Democratic lawmakers released a new tax plan Tuesday in an attempt to jump-start California's stalled budget talks, but it met with immediate resistance from Republicans.
Assembly Speaker John Perez and Senate President Pro Tem Darrell Steinberg said their plan would close the state's $19 billion deficit and protect jobs.
It would include some spending cuts and lower the state sales tax. It also would increase the vehicle license fee and personal income tax for nearly all brackets — both of which are deductible on federal tax returns. Democrats said this would result in a net savings for taxpayers.
Republican lawmakers oppose the plan, saying it hurts the middle class and rejects sensible spending reductions.
"Rather than reducing spending to close a $19.1 billion budget deficit, Democrats want to raise taxes on working and middle-class Californians to continue to fully fund government programs we can't afford," Assembly Minority Leader Martin Garrick said in a statement.
Perez, D-Los Angeles, said Democrats put forward a plan that reflects California's urgent needs after lawmakers held more than 100 budget hearings.
"Californians value education, we value jobs, we value the safety net for the poor, the sick and the elderly," he told a Capitol news conference. "We recognize that in these difficult times, painful sacrifices are required by everyone, especially those who have been asked to sacrifice the least."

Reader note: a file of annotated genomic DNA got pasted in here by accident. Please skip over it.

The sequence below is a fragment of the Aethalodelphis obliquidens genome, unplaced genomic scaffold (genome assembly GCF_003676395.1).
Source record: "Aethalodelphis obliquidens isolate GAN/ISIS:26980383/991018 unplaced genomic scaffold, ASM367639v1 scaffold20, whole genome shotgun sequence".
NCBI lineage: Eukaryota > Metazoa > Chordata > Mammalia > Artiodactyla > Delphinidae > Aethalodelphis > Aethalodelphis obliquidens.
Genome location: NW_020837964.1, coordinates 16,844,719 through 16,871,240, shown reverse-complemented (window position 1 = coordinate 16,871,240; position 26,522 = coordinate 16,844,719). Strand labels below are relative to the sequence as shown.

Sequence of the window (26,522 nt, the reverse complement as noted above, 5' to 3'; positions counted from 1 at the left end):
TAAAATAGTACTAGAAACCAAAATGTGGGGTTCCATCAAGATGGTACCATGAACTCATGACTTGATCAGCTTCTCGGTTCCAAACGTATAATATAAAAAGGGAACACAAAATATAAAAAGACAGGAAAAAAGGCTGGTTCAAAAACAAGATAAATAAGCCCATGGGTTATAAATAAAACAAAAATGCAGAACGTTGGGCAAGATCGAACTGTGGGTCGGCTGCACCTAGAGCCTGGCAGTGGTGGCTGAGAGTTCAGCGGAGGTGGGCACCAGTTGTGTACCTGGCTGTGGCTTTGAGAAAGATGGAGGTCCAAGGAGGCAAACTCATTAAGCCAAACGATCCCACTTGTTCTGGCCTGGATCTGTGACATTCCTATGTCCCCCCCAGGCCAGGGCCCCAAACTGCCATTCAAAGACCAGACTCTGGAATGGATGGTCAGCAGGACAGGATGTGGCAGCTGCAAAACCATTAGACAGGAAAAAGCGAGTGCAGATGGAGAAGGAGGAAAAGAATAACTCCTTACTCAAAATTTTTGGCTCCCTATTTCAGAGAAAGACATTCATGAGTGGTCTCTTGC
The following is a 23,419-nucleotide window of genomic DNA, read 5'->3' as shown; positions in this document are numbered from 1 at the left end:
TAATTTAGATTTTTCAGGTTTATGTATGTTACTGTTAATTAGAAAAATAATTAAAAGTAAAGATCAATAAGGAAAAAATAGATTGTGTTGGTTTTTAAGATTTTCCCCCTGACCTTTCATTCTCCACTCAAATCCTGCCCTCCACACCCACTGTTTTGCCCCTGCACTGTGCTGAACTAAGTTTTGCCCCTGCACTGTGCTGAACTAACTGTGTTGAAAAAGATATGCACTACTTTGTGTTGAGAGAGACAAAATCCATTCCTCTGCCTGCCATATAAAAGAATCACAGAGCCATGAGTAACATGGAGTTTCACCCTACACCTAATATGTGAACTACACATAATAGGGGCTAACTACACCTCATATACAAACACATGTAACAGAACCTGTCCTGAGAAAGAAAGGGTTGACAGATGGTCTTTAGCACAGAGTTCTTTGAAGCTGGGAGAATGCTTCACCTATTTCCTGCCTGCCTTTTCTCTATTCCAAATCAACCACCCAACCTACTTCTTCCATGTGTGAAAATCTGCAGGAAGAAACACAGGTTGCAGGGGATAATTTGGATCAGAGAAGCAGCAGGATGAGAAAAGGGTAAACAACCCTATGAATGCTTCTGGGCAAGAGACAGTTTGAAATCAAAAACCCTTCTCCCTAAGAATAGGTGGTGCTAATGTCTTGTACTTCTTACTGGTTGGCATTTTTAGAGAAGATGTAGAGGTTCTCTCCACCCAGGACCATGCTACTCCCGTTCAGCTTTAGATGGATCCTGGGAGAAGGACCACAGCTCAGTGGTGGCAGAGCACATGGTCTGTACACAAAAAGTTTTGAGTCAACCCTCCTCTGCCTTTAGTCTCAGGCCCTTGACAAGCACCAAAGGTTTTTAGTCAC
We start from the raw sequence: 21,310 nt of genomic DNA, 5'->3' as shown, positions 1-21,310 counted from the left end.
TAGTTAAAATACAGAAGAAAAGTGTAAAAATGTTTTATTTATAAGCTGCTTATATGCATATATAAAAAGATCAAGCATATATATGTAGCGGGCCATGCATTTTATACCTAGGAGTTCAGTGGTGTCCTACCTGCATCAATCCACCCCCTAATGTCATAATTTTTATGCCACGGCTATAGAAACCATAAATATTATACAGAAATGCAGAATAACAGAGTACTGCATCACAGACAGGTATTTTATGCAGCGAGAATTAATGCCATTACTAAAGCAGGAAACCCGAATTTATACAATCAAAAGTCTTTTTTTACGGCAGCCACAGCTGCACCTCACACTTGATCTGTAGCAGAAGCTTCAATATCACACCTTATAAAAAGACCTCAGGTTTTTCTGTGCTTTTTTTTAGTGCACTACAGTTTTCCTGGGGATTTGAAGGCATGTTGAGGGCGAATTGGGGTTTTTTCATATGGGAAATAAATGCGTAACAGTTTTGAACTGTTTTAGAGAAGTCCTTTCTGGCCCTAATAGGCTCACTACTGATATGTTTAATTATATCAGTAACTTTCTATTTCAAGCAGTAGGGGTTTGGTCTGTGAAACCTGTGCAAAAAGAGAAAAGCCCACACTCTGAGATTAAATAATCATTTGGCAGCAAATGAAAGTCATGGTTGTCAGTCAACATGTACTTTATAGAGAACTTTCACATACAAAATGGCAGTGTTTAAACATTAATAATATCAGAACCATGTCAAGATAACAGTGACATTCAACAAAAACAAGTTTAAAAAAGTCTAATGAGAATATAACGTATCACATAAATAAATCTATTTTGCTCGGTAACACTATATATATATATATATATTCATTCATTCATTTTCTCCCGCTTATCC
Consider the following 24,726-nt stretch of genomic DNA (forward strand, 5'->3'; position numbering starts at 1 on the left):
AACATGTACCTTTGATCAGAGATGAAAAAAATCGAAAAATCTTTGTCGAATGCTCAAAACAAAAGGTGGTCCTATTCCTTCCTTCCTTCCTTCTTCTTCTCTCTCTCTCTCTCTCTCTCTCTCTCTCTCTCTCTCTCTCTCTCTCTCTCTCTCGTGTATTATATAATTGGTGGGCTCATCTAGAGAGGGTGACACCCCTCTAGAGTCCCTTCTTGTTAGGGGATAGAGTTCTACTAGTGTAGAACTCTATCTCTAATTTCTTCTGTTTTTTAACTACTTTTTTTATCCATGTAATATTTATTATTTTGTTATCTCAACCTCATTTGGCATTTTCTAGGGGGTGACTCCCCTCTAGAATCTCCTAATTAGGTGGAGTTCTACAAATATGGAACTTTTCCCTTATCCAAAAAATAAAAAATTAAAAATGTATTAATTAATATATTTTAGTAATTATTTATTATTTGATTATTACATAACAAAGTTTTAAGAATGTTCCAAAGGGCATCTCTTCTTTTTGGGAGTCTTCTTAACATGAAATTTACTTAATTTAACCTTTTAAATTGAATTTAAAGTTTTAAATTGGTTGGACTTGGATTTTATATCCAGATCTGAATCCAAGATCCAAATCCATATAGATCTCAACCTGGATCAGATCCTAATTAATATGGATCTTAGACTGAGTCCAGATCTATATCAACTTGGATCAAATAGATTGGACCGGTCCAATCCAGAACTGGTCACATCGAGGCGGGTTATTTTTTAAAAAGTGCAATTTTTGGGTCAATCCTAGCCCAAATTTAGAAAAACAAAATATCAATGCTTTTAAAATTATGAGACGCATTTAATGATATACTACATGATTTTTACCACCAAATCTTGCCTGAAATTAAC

Democrats also proposed delaying the start of new business tax breaks that are scheduled to take effect this year. They said the move would prevent $2 billion in cuts to education and other public services.
Earlier this month, Schwarzenegger warned he might not sign a budget before he leaves office in January unless he gets budget, pension and tax reforms.
Schwarzenegger spokesman Aaron McLear on Tuesday called any proposed tax increase "dead on arrival."
Steinberg spokeswoman Alicia Trost said Democrats would welcome any plan from the governor or Republican lawmakers that simultaneously cuts taxes, increases revenue, spurs job creation and brings in more federal money.
© Copyright 2017 The Associated Press. All rights reserved. This material may not be published, broadcast, rewritten or redistributed.